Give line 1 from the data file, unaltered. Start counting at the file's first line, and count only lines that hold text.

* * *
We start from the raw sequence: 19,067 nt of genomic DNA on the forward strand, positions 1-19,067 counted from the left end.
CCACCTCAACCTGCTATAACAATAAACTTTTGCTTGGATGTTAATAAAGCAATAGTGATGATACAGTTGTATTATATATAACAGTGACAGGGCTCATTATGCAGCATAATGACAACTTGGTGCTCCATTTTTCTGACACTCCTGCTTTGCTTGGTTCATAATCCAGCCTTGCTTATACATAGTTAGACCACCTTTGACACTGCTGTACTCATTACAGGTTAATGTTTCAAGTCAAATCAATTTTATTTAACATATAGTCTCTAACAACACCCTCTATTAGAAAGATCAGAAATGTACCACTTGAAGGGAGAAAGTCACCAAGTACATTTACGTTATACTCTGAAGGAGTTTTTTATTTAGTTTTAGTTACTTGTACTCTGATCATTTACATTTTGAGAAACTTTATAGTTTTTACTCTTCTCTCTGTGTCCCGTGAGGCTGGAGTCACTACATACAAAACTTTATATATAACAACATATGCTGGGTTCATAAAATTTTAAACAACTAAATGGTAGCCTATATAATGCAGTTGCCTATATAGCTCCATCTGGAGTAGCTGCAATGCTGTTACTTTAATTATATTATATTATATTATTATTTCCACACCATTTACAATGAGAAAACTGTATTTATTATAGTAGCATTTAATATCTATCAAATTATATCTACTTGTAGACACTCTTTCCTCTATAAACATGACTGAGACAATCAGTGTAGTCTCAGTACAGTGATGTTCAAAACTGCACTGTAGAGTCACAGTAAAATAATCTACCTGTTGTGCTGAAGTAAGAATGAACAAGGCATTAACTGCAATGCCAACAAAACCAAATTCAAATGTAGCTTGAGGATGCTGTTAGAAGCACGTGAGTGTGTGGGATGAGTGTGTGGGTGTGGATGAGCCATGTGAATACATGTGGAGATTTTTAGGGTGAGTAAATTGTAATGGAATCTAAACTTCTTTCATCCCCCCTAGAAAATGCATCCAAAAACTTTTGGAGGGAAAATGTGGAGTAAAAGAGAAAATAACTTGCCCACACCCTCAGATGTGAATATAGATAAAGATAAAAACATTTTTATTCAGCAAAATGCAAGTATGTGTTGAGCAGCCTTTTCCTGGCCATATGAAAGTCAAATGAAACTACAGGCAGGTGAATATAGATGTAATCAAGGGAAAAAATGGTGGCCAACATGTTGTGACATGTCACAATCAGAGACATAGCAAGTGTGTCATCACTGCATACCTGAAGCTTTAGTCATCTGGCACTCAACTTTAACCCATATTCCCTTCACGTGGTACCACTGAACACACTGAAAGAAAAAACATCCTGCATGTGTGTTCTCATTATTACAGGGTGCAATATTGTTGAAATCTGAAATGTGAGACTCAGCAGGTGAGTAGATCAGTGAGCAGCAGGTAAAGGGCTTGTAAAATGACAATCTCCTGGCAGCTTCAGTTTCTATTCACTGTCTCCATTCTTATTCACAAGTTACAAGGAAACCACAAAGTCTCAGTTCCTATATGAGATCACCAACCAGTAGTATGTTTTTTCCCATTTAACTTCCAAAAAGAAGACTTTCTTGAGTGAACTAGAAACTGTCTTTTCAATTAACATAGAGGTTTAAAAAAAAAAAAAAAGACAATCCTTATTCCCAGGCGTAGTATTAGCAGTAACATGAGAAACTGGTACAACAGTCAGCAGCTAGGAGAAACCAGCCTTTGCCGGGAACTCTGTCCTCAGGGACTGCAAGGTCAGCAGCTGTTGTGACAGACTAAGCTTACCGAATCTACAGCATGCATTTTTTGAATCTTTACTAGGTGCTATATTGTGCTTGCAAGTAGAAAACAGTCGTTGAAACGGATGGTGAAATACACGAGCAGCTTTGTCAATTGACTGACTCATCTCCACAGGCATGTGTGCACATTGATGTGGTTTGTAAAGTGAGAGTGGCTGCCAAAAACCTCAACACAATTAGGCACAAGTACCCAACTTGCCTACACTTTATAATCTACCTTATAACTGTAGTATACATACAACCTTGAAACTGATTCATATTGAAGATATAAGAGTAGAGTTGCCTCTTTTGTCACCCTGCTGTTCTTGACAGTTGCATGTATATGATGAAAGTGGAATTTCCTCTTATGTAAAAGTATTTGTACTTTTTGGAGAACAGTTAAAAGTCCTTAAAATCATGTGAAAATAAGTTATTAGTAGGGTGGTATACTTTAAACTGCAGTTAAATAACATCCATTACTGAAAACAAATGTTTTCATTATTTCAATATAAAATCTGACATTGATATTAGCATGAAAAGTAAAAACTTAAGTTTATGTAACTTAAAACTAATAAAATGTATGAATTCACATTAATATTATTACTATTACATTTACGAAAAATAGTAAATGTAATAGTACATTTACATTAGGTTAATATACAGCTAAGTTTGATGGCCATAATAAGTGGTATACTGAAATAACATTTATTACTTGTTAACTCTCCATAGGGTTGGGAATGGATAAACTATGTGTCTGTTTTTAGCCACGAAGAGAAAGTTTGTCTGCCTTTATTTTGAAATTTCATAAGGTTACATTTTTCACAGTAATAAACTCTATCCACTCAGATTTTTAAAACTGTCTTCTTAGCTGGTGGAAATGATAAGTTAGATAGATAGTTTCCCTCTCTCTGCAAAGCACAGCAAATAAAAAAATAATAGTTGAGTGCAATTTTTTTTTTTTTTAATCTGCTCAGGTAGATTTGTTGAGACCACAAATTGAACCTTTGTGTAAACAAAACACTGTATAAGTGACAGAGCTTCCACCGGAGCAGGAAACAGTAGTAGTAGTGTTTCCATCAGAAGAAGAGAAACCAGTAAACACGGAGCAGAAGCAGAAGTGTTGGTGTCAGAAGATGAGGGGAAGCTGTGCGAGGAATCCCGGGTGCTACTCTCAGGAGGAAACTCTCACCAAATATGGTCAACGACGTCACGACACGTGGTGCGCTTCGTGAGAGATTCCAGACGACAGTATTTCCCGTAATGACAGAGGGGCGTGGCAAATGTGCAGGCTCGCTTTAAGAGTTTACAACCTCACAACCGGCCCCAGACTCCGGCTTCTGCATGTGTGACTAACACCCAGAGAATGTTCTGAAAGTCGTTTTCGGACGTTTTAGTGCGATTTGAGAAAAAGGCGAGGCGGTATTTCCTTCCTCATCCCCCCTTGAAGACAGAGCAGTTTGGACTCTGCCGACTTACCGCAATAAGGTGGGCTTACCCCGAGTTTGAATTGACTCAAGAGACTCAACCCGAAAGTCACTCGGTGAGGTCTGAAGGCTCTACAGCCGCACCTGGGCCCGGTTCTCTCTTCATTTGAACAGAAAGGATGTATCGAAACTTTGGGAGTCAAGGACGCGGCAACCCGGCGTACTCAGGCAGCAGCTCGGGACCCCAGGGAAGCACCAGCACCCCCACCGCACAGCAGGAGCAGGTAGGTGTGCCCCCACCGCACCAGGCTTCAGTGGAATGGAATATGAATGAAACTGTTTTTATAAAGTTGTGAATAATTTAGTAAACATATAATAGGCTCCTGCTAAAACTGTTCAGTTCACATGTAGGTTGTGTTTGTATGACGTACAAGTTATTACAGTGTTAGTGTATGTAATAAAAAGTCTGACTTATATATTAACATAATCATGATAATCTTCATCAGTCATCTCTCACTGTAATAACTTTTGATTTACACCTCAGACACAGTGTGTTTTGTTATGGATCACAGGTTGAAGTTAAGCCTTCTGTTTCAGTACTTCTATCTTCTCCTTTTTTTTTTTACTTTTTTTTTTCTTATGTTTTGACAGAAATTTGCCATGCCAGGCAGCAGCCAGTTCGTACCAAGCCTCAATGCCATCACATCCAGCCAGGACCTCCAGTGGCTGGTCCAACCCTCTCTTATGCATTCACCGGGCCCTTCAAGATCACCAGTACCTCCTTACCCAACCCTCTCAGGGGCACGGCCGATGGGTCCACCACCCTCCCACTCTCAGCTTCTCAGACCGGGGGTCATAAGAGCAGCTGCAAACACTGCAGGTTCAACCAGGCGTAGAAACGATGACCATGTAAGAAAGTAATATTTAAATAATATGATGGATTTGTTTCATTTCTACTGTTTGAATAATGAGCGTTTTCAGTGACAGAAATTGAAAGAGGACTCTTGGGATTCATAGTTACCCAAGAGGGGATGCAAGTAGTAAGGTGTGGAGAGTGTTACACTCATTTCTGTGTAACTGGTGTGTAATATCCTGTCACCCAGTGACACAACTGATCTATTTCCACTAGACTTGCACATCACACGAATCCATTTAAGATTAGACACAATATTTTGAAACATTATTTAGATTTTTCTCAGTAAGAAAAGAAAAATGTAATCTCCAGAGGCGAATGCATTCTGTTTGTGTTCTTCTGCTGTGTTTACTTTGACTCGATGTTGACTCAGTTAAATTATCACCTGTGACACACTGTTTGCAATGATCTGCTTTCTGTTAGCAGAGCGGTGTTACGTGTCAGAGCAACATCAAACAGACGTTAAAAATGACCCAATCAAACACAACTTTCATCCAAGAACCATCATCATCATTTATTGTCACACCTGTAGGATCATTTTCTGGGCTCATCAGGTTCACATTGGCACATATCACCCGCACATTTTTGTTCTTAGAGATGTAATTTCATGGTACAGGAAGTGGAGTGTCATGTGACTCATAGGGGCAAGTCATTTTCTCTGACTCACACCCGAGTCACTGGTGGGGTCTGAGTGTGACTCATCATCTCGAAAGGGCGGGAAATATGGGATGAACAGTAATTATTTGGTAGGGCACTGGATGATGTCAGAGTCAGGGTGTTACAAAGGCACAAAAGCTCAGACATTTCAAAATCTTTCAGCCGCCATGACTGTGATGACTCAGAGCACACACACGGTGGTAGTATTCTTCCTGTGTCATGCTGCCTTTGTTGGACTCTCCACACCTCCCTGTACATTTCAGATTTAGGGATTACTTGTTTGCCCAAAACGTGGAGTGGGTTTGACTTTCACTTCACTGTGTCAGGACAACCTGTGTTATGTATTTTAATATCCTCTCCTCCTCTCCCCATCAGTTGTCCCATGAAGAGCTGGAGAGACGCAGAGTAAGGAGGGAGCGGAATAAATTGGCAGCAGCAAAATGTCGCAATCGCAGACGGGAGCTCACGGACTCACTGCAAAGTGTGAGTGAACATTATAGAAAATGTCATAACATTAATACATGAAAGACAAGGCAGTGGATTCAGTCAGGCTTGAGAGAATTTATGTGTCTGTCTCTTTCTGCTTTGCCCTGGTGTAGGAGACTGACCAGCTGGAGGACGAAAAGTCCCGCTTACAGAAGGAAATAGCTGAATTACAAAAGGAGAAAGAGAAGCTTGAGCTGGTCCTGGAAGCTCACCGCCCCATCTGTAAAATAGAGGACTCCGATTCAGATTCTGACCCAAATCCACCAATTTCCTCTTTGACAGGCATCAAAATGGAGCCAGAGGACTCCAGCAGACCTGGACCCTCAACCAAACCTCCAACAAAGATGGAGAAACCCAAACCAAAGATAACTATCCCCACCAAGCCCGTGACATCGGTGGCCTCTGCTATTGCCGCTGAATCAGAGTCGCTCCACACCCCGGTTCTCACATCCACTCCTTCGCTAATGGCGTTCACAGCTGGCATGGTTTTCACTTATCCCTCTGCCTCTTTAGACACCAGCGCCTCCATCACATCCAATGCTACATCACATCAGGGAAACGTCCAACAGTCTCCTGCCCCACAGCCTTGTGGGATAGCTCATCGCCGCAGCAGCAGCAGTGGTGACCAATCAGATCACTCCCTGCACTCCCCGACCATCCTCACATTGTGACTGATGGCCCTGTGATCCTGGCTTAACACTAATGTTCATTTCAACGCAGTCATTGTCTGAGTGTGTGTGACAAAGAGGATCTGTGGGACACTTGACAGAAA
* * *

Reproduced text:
We start from the raw sequence: 19,067 nt of genomic DNA on the forward strand, positions 1-19,067 counted from the left end.